Give junk DNA a hand.

Because, New Scientist reports, it may have given us ours:

When genetically engineered into mice, the human DNA seems to activate genes in the budding wrist and thumb. Chimp and monkey versions, on the other hand, seem only capable of switching on genes in the developing shoulder.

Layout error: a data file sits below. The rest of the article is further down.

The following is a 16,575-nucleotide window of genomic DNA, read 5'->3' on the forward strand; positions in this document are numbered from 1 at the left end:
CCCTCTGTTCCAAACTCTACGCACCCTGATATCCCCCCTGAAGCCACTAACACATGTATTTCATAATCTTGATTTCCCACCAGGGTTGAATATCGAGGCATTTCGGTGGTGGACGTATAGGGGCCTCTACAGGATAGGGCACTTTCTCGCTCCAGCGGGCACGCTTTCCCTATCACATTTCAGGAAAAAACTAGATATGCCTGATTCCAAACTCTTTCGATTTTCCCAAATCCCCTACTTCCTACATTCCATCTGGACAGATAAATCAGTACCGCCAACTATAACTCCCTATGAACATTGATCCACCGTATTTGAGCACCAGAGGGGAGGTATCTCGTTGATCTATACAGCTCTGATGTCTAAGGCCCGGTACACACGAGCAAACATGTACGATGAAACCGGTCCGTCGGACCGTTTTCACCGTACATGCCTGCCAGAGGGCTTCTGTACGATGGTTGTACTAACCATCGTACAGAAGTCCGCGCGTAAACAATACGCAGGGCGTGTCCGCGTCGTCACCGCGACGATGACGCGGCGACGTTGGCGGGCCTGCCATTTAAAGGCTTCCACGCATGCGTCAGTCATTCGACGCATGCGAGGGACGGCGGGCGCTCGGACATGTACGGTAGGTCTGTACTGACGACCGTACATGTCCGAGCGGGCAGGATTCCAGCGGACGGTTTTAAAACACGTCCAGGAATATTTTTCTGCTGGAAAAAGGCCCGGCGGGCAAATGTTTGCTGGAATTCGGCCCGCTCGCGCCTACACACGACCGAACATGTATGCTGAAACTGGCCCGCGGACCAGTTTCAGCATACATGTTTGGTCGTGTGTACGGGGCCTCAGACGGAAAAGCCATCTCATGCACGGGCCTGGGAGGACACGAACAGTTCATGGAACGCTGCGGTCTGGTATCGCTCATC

While such evidence doesn’t prove that HACNS1 – as the stretch of DNA is named – caused our species’ opposable thumbs to blossom, it offers a tantalizing and testable glimpse at the evolution of Homo sapiens, says James Noonan, a genomicist at Yale University in New Haven, who led the study along with colleague Edward Rubin of Lawrence Berkeley National Laboratory in California.